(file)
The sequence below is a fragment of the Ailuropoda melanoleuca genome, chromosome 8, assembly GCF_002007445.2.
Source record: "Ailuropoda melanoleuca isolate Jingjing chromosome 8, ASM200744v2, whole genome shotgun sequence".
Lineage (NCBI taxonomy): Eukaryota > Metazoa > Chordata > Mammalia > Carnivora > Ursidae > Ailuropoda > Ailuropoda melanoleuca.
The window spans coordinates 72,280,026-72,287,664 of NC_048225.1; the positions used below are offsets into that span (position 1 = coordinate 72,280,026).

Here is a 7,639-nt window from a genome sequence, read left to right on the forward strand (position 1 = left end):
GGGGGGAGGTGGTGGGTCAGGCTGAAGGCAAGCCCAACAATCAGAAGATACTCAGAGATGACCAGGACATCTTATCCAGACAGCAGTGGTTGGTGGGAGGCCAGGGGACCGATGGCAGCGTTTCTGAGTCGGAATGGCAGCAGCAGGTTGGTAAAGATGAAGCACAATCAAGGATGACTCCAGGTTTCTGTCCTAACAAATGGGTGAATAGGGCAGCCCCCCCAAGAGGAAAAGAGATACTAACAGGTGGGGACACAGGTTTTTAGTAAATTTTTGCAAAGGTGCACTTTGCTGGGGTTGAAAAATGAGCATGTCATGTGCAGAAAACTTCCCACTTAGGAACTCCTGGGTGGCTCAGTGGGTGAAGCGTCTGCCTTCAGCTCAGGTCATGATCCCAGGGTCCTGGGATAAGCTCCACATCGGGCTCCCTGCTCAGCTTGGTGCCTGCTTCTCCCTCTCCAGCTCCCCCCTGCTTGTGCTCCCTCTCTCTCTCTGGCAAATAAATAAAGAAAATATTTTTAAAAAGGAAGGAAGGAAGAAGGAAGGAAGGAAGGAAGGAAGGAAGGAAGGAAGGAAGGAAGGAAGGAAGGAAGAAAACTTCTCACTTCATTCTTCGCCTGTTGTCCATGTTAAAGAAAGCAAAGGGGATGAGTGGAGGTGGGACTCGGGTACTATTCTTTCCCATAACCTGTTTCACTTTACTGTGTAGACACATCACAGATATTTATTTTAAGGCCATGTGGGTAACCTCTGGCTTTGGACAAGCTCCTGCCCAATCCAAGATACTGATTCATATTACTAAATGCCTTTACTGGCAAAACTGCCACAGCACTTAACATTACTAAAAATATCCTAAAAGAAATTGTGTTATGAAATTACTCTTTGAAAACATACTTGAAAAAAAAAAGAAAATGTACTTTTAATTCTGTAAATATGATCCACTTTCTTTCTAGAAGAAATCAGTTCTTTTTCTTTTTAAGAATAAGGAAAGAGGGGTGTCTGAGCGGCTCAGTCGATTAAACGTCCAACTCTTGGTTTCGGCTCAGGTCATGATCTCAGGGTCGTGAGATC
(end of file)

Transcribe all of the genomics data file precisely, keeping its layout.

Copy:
The sequence below is a fragment of the Ailuropoda melanoleuca genome, chromosome 8, assembly GCF_002007445.2.
Source record: "Ailuropoda melanoleuca isolate Jingjing chromosome 8, ASM200744v2, whole genome shotgun sequence".
Lineage (NCBI taxonomy): Eukaryota > Metazoa > Chordata > Mammalia > Carnivora > Ursidae > Ailuropoda > Ailuropoda melanoleuca.
The window spans coordinates 72,280,026-72,287,664 of NC_048225.1; the positions used below are offsets into that span (position 1 = coordinate 72,280,026).

Here is a 7,639-nt window from a genome sequence, read left to right on the forward strand (position 1 = left end):
GGGGGGAGGTGGTGGGTCAGGCTGAAGGCAAGCCCAACAATCAGAAGATACTCAGAGATGACCAGGACATCTTATCCAGACAGCAGTGGTTGGTGGGAGGCCAGGGGACCGATGGCAGCGTTTCTGAGTCGGAATGGCAGCAGCAGGTTGGTAAAGATGAAGCACAATCAAGGATGACTCCAGGTTTCTGTCCTAACAAATGGGTGAATAGGGCAGCCCCCCCAAGAGGAAAAGAGATACTAACAGGTGGGGACACAGGTTTTTAGTAAATTTTTGCAAAGGTGCACTTTGCTGGGGTTGAAAAATGAGCATGTCATGTGCAGAAAACTTCCCACTTAGGAACTCCTGGGTGGCTCAGTGGGTGAAGCGTCTGCCTTCAGCTCAGGTCATGATCCCAGGGTCCTGGGATAAGCTCCACATCGGGCTCCCTGCTCAGCTTGGTGCCTGCTTCTCCCTCTCCAGCTCCCCCCTGCTTGTGCTCCCTCTCTCTCTCTGGCAAATAAATAAAGAAAATATTTTTAAAAAGGAAGGAAGGAAGAAGGAAGGAAGGAAGGAAGGAAGGAAGGAAGGAAGGAAGGAAGGAAGGAAGGAAGAAAACTTCTCACTTCATTCTTCGCCTGTTGTCCATGTTAAAGAAAGCAAAGGGGATGAGTGGAGGTGGGACTCGGGTACTATTCTTTCCCATAACCTGTTTCACTTTACTGTGTAGACACATCACAGATATTTATTTTAAGGCCATGTGGGTAACCTCTGGCTTTGGACAAGCTCCTGCCCAATCCAAGATACTGATTCATATTACTAAATGCCTTTACTGGCAAAACTGCCACAGCACTTAACATTACTAAAAATATCCTAAAAGAAATTGTGTTATGAAATTACTCTTTGAAAACATACTTGAAAAAAAAAAGAAAATGTACTTTTAATTCTGTAAATATGATCCACTTTCTTTCTAGAAGAAATCAGTTCTTTTTCTTTTTAAGAATAAGGAAAGAGGGGTGTCTGAGCGGCTCAGTCGATTAAACGTCCAACTCTTGGTTTCGGCTCAGGTCATGATCTCAGGGTCGTGAGATC